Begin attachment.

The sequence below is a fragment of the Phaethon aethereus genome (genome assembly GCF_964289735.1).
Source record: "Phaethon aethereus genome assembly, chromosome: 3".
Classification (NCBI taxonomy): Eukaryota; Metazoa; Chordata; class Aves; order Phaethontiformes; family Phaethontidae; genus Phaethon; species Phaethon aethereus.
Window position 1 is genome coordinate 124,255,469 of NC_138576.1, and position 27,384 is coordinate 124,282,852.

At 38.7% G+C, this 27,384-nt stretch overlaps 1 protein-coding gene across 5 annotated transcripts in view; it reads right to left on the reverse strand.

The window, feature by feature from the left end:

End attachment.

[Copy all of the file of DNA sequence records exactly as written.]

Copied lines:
The sequence below is a fragment of the Phaethon aethereus genome (genome assembly GCF_964289735.1).
Source record: "Phaethon aethereus genome assembly, chromosome: 3".
Classification (NCBI taxonomy): Eukaryota; Metazoa; Chordata; class Aves; order Phaethontiformes; family Phaethontidae; genus Phaethon; species Phaethon aethereus.
Window position 1 is genome coordinate 124,255,469 of NC_138576.1, and position 27,384 is coordinate 124,282,852.

At 38.7% G+C, this 27,384-nt stretch overlaps 1 protein-coding gene across 5 annotated transcripts in view; it reads right to left on the reverse strand.

The window, feature by feature from the left end: